Caveat: In Google Analytics, social, referral, and other types of traffic may appear as direct traffic in some cases.
- Monitoring the Performance of a Website
These metrics will allow you to assess your website’s individual pages. The number of times a web page has been seen by users is referred to as pageviews.
Pageviews show you which of your audience’s web pages are the most popular. With this knowledge, you can decide where to place content on your website to attract the most visitors.
The pageviews measure allows you to compare the popularity of your website’s individual pages. The number of sessions during which a page was viewed at least once is indicated by
- Time Spent on Page
This measure depicts how much time users spend on a website (or web pages). You can determine the average amount of time users spend on your website’s most popular web pages (based on high pageviews).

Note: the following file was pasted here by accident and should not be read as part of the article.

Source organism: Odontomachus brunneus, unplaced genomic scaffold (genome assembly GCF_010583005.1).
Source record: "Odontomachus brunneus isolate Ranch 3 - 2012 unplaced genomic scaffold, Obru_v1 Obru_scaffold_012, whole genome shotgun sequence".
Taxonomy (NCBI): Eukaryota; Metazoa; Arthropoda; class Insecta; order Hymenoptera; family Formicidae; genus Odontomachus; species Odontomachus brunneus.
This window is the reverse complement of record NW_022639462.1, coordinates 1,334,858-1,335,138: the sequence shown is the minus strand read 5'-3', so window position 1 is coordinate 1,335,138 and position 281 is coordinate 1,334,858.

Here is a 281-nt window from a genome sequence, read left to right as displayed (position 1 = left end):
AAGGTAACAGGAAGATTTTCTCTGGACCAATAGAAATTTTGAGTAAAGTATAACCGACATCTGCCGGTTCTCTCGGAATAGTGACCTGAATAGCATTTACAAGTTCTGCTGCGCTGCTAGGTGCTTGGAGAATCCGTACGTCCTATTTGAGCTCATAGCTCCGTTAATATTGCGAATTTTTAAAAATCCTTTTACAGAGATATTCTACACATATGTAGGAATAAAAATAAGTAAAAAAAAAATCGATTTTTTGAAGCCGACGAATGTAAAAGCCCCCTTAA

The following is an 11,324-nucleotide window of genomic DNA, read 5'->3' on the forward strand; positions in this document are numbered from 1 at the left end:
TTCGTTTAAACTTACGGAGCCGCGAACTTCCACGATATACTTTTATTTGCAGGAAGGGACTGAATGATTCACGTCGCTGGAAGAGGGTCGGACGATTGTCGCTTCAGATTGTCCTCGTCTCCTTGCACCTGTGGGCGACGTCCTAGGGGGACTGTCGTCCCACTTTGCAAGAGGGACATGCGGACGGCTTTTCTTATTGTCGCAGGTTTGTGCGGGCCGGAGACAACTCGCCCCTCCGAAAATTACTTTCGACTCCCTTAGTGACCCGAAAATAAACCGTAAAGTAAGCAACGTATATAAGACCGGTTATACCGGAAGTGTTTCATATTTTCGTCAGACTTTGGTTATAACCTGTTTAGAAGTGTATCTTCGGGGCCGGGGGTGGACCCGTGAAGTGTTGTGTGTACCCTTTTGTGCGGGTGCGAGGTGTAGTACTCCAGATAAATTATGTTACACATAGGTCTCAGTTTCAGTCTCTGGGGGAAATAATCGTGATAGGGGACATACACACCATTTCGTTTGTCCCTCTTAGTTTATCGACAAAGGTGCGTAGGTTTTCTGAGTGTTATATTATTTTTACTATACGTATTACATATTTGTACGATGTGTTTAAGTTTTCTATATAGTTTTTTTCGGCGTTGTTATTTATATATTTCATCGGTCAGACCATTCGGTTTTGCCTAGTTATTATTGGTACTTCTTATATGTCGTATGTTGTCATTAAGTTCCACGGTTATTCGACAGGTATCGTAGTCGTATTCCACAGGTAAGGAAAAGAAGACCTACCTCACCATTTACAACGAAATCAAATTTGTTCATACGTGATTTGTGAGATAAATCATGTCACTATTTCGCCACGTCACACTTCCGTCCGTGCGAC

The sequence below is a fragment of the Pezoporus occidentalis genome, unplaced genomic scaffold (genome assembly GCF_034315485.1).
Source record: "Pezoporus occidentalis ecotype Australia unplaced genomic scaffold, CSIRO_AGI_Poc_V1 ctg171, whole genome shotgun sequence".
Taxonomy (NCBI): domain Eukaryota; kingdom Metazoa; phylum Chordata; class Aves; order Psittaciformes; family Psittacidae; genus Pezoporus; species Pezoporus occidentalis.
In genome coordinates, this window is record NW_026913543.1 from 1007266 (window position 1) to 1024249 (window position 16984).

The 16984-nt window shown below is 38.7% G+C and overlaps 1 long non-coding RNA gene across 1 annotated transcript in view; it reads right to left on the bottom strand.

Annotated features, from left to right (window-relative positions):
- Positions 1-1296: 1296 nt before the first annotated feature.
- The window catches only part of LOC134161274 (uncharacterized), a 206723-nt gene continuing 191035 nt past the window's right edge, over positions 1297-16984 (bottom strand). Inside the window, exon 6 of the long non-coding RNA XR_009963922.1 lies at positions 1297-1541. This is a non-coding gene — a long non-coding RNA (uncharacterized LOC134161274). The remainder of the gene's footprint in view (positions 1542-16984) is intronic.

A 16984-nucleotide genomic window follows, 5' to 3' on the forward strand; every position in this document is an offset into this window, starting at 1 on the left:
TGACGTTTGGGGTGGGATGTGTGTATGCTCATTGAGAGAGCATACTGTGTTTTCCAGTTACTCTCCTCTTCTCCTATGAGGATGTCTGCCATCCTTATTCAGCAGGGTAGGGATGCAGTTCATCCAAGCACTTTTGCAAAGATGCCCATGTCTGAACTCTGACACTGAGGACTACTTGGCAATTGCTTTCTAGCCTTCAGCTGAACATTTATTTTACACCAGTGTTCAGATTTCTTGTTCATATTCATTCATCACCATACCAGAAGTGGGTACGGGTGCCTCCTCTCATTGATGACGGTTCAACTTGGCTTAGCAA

You can use this method to locate pages with a huge readership but little user engagement. These web pages can be optimized to keep users on the site for a little longer.
You may also compare the efficacy of your online campaigns by looking at the average time on the page. Assume you’re using many channels to lead consumers to a specific web page on your website, such as email, social media, online marketing, and so on. You can determine the channels via which users spend the most and least amount of time on the website. Using this information, you may determine which page and channel combinations have the most potential, as well as which combinations require the most optimization. This knowledge might assist you in deciding on the best medium for your future campaigns.
- Rate of Bounce